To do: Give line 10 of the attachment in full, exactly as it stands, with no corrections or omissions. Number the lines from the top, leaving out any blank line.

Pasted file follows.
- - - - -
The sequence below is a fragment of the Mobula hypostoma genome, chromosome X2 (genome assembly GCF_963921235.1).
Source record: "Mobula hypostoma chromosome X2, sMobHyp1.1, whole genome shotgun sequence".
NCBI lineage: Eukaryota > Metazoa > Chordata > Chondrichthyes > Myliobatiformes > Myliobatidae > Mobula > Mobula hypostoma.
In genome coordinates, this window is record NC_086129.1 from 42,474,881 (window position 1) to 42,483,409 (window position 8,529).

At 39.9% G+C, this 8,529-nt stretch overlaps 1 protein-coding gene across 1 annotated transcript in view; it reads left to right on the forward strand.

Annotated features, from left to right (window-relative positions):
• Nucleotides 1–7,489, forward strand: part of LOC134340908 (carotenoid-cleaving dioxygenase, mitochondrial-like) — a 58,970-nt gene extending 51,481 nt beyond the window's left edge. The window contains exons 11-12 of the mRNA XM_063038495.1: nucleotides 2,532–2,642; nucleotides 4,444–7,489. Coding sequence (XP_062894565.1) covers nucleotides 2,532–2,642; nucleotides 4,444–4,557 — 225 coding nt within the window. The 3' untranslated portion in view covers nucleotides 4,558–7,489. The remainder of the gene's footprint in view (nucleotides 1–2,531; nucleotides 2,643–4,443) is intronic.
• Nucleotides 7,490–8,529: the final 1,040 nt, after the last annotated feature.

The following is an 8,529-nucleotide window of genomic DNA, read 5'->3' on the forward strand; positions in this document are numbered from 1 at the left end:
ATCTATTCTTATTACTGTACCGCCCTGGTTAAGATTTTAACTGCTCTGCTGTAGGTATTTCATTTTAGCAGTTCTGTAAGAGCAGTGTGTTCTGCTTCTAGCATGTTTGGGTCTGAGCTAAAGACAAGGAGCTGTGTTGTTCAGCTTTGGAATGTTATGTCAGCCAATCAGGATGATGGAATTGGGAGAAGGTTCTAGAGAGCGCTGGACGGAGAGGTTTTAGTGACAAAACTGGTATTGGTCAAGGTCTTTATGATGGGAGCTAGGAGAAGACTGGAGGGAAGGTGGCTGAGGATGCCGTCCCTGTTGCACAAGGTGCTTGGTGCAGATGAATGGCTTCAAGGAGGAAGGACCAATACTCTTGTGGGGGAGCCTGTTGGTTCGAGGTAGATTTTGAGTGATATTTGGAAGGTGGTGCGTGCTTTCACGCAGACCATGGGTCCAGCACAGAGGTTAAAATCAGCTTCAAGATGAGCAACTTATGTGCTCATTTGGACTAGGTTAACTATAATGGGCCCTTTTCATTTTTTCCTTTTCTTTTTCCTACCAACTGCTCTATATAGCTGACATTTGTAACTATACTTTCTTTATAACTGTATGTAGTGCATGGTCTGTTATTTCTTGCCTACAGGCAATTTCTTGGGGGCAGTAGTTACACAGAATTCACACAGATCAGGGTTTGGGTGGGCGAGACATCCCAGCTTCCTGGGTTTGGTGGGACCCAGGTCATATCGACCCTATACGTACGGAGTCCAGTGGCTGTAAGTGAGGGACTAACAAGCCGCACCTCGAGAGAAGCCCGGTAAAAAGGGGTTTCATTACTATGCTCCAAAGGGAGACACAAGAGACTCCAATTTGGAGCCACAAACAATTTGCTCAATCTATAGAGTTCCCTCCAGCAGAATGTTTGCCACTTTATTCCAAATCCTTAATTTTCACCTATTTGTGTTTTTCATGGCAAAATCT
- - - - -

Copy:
ATCTATTCTTATTACTGTACCGCCCTGGTTAAGATTTTAACTGCTCTGCTGTAGGTATTTCATTTTAGCAGTTCTGTAAGAGCAGTGTGTTCTGCTTCTAGCATGTTTGGGTCTGAGCTAAAGACAAGGAGCTGTGTTGTTCAGCTTTGGAATGTTATGTCAGCCAATCAGGATGATGGAATTGGGAGAAGGTTCTAGAGAGCGCTGGACGGAGAGGTTTTAGTGACAAAACTGGTATTGGTCAAGGTCTTTATGATGGGAGCTAGGAGAAGACTGGAGGGAAGGTGGCTGAGGATGCCGTCCCTGTTGCACAAGGTGCTTGGTGCAGATGAATGGCTTCAAGGAGGAAGGACCAATACTCTTGTGGGGGAGCCTGTTGGTTCGAGGTAGATTTTGAGTGATATTTGGAAGGTGGTGCGTGCTTTCACGCAGACCATGGGTCCAGCACAGAGGTTAAAATCAGCTTCAAGATGAGCAACTTATGTGCTCATTTGGACTAGGTTAACTATAATGGGCCCTTTTCATTTTTTCCTTTTCTTTTTCCTACCAACTGCTCTATATAGCTGACATTTGTAACTATACTTTCTTTATAACTGTATGTAGTGCATGGTCTGTTATTTCTTGCCTACAGGCAATTTCTTGGGGGCAGTAGTTACACAGAATTCACACAGATCAGGGTTTGGGTGGGCGAGACATCCCAGCTTCCTGGGTTTGGTGGGACCCAGGTCATATCGACCCTATACGTACGGAGTCCAGTGGCTGTAAGTGAGGGACTAACAAGCCGCACCTCGAGAGAAGCCCGGTAAAAAGGGGTTTCATTACTATGCTCCAAAGGGAGACACAAGAGACTCCAATTTGGAGCCACAAACAATTTGCTCAATCTATAGAGTTCCCTCCAGCAGAATGTTTGCCACTTTATTCCAAATCCTTAATTTTCACCTATTTGTGTTTTTCATGGCAAAATCT